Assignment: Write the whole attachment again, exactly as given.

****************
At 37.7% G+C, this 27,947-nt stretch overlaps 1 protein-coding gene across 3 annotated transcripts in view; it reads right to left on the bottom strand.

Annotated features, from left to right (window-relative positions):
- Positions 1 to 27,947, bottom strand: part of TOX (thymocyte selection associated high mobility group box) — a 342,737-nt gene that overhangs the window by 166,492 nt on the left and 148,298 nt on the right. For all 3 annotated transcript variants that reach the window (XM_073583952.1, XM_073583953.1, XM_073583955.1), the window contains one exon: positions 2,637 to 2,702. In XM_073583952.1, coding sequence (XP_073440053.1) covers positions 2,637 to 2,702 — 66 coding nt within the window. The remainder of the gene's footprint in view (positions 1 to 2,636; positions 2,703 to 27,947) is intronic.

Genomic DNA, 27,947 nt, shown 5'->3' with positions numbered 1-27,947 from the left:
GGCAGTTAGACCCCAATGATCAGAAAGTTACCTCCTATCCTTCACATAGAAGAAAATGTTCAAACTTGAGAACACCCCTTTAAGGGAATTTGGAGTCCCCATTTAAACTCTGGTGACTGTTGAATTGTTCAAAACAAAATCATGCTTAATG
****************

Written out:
At 37.7% G+C, this 27,947-nt stretch overlaps 1 protein-coding gene across 3 annotated transcripts in view; it reads right to left on the bottom strand.

Annotated features, from left to right (window-relative positions):
- Positions 1 to 27,947, bottom strand: part of TOX (thymocyte selection associated high mobility group box) — a 342,737-nt gene that overhangs the window by 166,492 nt on the left and 148,298 nt on the right. For all 3 annotated transcript variants that reach the window (XM_073583952.1, XM_073583953.1, XM_073583955.1), the window contains one exon: positions 2,637 to 2,702. In XM_073583952.1, coding sequence (XP_073440053.1) covers positions 2,637 to 2,702 — 66 coding nt within the window. The remainder of the gene's footprint in view (positions 1 to 2,636; positions 2,703 to 27,947) is intronic.

Genomic DNA, 27,947 nt, shown 5'->3' with positions numbered 1-27,947 from the left:
GGCAGTTAGACCCCAATGATCAGAAAGTTACCTCCTATCCTTCACATAGAAGAAAATGTTCAAACTTGAGAACACCCCTTTAAGGGAATTTGGAGTCCCCATTTAAACTCTGGTGACTGTTGAATTGTTCAAAACAAAATCATGCTTAATG